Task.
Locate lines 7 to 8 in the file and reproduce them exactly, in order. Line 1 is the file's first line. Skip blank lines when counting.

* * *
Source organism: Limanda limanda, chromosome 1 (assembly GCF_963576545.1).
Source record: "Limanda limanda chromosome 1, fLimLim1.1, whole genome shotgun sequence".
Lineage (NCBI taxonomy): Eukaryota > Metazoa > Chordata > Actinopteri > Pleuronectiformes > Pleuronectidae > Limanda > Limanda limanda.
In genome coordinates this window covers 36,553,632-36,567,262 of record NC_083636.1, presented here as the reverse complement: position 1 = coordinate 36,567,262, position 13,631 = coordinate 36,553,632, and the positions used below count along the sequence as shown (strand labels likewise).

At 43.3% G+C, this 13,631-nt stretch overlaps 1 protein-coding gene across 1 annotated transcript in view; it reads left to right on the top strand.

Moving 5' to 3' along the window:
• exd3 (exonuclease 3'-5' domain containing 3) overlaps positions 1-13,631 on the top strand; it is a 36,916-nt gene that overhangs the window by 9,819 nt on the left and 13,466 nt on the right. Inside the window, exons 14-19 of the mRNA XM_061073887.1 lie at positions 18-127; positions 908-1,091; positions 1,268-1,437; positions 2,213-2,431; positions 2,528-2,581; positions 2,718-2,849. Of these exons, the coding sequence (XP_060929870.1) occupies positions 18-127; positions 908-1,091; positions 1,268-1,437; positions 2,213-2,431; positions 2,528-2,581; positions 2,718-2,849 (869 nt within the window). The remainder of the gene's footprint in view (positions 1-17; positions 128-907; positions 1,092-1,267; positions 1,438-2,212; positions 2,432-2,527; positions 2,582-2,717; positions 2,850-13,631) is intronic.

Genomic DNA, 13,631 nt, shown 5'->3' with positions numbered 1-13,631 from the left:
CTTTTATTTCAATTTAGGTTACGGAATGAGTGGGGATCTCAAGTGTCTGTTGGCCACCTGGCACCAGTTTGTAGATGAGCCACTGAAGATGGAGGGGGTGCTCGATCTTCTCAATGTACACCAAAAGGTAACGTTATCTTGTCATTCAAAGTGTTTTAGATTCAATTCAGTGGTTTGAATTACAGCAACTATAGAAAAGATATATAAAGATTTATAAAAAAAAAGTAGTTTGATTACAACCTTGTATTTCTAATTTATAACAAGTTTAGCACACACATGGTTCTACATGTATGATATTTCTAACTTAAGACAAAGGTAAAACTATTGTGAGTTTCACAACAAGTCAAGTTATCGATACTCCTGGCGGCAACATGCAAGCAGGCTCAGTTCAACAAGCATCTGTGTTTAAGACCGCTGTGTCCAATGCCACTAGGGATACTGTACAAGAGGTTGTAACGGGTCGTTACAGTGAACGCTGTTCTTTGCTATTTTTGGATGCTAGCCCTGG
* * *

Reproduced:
• exd3 (exonuclease 3'-5' domain containing 3) overlaps positions 1-13,631 on the top strand; it is a 36,916-nt gene that overhangs the window by 9,819 nt on the left and 13,466 nt on the right. Inside the window, exons 14-19 of the mRNA XM_061073887.1 lie at positions 18-127; positions 908-1,091; positions 1,268-1,437; positions 2,213-2,431; positions 2,528-2,581; positions 2,718-2,849. Of these exons, the coding sequence (XP_060929870.1) occupies positions 18-127; positions 908-1,091; positions 1,268-1,437; positions 2,213-2,431; positions 2,528-2,581; positions 2,718-2,849 (869 nt within the window). The remainder of the gene's footprint in view (positions 1-17; positions 128-907; positions 1,092-1,267; positions 1,438-2,212; positions 2,432-2,527; positions 2,582-2,717; positions 2,850-13,631) is intronic.

Genomic DNA, 13,631 nt, shown 5'->3' with positions numbered 1-13,631 from the left: